De Colores (made of colors)
An immediately recognizable element in divine worship is the use of differing colors. From vestments to altar cloths, the Liturgy uses color to reflect God’s glory and our own human dispositions.
The very first thing God created was light. The light spectrum able to be seen consists of seven basic colors further divisible into thousands of shades. In a way, each color reflects the almighty’s power to create and sustain the multi-faceted universe in seven intervals.
After Noah’s flood, the rainbow was revealed as a reminder that clouds would never again destroy all mortal beings. Both Ezekiel and St. John see rainbows surrounding God’s throne in their visions of heaven.
The melding of rich colors, not easily obtained in the biblical milieu, showed the power of the almighty God. In fact, empirical science now says there are more colors in a single rainbow than there are stars in the sky!
All 100 million discernible rainbow colors are variants of red, yellow, green, blue, and violet, although Isaac Newton added orange and indigo as bridges between red-yellow and blue-violet. Each of these colors have meaning in the Scriptures.
Red is associated with life-blood in Genesis and Jesus’ New Covenant in Matthew while yellow, or gold symbolizes what is most precious and strong. From Genesis to Luke, green means life and eternity whereas blue stipulates wealth and Heaven itself.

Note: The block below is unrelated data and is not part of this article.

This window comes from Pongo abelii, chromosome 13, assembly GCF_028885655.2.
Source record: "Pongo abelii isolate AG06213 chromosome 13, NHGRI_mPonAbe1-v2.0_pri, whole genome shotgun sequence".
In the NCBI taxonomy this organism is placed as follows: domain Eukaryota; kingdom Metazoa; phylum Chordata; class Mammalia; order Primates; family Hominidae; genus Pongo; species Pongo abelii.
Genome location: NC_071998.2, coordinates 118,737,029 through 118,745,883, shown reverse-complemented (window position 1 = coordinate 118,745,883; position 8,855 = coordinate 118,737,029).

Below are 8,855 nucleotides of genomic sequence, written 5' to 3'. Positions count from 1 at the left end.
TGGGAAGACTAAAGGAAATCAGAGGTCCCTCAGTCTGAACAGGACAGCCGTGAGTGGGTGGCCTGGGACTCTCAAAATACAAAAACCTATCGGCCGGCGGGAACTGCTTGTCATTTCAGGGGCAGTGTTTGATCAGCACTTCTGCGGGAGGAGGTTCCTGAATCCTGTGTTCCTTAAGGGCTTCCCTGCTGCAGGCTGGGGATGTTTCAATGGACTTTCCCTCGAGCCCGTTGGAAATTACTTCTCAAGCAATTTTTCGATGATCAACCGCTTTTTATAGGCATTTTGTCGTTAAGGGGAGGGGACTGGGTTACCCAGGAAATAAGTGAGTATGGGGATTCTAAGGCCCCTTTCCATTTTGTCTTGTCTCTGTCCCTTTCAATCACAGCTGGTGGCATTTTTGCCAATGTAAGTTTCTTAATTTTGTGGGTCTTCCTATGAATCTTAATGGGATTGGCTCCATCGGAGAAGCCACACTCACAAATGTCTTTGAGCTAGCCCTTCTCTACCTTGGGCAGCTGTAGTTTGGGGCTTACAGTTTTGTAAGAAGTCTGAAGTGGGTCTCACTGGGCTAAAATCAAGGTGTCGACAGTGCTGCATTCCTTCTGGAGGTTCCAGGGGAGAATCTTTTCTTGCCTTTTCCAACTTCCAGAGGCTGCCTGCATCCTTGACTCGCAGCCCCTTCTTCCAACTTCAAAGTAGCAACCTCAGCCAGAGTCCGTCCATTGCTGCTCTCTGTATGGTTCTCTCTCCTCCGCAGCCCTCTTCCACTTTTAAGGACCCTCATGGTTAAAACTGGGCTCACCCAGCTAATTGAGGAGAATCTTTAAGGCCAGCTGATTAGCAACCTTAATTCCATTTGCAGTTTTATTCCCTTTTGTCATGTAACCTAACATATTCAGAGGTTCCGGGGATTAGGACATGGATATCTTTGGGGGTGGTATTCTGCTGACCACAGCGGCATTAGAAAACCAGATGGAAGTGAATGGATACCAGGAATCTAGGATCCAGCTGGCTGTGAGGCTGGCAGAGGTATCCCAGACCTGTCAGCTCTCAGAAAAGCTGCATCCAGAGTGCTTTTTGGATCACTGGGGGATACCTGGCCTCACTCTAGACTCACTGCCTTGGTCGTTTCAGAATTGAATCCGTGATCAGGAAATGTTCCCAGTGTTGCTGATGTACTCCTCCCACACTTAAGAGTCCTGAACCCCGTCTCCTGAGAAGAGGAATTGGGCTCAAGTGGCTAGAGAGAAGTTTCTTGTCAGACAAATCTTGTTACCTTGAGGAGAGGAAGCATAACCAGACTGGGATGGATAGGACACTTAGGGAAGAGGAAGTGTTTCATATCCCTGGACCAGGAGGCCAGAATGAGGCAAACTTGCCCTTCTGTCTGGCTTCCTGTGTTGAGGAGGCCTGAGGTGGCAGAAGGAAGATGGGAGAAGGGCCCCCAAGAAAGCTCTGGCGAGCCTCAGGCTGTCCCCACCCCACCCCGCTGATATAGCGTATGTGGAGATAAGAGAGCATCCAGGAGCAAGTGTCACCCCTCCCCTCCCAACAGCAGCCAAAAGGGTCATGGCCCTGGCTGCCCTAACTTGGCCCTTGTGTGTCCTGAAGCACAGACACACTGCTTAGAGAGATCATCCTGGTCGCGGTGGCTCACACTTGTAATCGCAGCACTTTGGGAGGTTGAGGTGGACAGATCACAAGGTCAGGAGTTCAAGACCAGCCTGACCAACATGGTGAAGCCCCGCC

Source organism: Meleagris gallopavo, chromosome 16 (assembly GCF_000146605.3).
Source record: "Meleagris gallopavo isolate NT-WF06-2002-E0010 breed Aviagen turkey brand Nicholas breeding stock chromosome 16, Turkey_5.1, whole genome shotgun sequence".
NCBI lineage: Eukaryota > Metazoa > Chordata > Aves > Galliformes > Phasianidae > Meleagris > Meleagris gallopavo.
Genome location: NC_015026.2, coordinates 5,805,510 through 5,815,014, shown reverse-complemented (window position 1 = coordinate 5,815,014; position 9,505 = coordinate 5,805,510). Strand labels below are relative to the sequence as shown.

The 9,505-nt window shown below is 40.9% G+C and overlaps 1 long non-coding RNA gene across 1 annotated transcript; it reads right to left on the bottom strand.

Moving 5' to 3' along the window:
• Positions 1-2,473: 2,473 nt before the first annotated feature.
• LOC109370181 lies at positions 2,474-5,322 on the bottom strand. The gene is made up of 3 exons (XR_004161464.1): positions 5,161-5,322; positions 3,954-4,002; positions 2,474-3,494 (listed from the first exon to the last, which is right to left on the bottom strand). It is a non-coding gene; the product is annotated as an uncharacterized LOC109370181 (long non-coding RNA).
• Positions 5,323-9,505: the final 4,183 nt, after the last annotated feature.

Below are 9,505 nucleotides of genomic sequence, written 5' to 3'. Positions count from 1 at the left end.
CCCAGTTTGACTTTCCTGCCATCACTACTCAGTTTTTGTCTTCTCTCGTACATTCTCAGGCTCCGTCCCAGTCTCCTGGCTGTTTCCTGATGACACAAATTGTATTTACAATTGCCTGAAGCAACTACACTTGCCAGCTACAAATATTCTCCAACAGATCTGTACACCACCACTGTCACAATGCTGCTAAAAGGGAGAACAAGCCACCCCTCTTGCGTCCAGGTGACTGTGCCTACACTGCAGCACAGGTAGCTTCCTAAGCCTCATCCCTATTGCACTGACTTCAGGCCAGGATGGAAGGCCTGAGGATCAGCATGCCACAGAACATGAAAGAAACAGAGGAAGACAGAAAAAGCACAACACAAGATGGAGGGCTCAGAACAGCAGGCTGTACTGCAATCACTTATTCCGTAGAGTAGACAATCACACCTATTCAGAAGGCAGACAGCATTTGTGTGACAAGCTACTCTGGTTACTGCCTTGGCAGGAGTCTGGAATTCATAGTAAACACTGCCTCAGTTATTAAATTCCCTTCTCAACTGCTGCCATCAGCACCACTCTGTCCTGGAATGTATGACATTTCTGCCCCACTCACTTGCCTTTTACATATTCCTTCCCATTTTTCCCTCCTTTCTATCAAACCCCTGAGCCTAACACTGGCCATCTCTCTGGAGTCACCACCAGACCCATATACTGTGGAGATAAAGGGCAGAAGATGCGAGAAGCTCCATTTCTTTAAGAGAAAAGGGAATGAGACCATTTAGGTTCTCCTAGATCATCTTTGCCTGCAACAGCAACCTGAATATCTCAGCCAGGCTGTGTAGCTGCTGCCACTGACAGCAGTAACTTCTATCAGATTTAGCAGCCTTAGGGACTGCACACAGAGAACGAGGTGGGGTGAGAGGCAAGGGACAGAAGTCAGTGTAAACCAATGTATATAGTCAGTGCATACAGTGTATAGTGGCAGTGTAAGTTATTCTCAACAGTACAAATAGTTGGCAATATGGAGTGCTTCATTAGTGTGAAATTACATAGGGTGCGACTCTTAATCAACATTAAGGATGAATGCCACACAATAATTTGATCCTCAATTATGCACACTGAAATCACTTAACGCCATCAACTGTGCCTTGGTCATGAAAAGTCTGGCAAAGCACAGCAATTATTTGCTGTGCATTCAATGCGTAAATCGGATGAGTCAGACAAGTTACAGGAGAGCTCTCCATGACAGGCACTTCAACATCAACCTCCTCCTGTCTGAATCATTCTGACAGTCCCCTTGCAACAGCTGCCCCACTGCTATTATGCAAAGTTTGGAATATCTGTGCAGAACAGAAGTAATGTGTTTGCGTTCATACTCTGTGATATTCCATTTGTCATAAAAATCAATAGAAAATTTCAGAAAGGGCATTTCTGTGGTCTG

Violet was extracted from a rare shellfish and so it became a symbol of royalty in the Book of Judges. White, as a combination of all colors in the light spectrum, was equated with purity, joy and glory.
It is thought that for the first centuries white and gold were the only liturgical colors used. What better colors to make present the purity and glory of the precious King of Kings!
Yet, since the rainbow multiplicity of colors was associated with God’s might and dwelling place, other hues were inserted into Christian worship as believers celebrate God’s favor in Christ and His power to bring life from death actualized in bread and wine.
Liturgically, red took the meaning of Christ’s burning charity and the generosity of the martyrs who died like Him. Green reflected eternal life in Christ.
Violet showed Christ as Universal King and the disciple’s imitation of His self-denial at specific times. Black was used for funerals because of its Biblical association with mourning and blue was used in some places for Mary and/or Advent, by whom and when the wealth of heaven came to earth.
Rose became employable at the mid-point of Advent and Lent. It showed how the heavenly light of the Nativity and the resurrection begins to dawn in the midst of self-denial.
All of these colors, even black, may still be used in the Liturgy today.
Culturally, colored ribbons and bracelets are used to raise awareness for troops, those suffering from illnesses and even political causes. Liturgically, colors are used to elicit awareness of the almighty God, who continues to favor creation with His saving power.